Earlier this year, in January, our resident safety expert Rebecca Edwards posted a video about how to deal with stress and anxiety when watching footage of violent events.
Rebecca’s video was in reaction to the release of the footage of Tyre Nichols’s death at the hands of police officers in Memphis, Tennessee, and Rebecca offers some great advice.
“It’s just been on my mind about what our constant exposure to these events and these horrible parts of our society and world and the impact it can have on us,” Rebecca says. “It builds up on me after a while, even though I do it for a living.”
Here are eight tips from Rebecca:
1. Whatever you choose to do, take care of yourself and stay safe.
- “First of all, prepare yourself that you’re going to feel stuff after watching this — you’re going to feel upset,” Rebecca says.
- It’s important to recognize and remember that this kind of footage is traumatic and releases emotions we may not be prepared for.
2. Have an action plan
- Utilize your support system; talk to friends, loved ones, or a therapist to process your feelings; and get involved with organized events, like going to a vigil or community event, something that’s peaceful and positive.
- You can also go out and do something you enjoy “Take a walk, spend time with your pet, dance to your favorite song,” Rebecca says. You want to find “something that’s going to give you that little break that there are light spots in the world even when it feels so dark.”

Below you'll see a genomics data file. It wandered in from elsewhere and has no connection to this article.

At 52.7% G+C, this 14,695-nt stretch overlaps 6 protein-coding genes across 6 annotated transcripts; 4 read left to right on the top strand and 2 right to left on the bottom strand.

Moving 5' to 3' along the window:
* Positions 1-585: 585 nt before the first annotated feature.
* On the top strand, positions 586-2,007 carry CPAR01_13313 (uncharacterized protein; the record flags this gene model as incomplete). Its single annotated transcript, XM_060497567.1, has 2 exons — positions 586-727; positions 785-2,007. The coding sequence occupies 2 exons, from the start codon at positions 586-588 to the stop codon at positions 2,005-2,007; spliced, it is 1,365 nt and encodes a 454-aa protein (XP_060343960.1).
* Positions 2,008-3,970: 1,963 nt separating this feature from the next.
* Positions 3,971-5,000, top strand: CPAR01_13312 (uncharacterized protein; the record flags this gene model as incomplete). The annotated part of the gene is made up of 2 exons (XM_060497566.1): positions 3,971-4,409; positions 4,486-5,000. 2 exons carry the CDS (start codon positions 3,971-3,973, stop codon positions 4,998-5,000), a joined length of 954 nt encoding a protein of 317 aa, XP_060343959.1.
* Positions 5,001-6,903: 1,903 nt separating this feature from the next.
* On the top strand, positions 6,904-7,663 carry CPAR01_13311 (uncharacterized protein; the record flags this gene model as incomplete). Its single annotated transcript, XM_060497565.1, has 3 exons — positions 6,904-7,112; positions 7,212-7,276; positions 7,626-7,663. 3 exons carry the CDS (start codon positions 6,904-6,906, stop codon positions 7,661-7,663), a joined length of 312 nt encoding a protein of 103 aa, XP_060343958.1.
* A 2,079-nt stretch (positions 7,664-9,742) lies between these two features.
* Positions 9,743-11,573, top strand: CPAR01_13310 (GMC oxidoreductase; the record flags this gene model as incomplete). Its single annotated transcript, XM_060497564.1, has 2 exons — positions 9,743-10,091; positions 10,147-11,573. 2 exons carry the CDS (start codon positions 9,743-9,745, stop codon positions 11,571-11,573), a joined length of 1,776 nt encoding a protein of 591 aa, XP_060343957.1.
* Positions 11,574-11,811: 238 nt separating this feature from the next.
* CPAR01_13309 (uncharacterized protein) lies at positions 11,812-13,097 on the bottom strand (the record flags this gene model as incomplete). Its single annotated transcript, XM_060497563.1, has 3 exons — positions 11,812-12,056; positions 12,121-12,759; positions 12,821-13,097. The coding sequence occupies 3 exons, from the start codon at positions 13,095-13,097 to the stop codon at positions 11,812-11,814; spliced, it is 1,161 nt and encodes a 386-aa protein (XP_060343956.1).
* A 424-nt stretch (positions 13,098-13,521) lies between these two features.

3. Monitor your exposure
- Remember that you do not need to watch any of the traumatic footage. Monitoring your exposure and recognizing what’s best for you is essential.
- “I never watch these videos,” Rebecca says. “I read the articles, but I just can’t bring myself to embed those images in my brain.”
4. Engage in activism
- If you watch or don’t watch the video and don’t want to ignore the fact that traumatic events happened, you can engage in activism.
- Rebecca says, “You can hashtag them, you organize ideas, you can get engaged in activism that’s happening in the community – and that ensures that we remember the name, we acknowledge that it happened.”
5. Lift up vs. sharing trauma
- Sharing the footage unprompted—and unauthorized—can be perceived as sharing the trauma instead of helping others. Remembering the person instead of sharing footage to spread the trauma is important.
- “What we’re trying to do is lift the spirit of that person instead of sharing the trauma,” Rebecca says.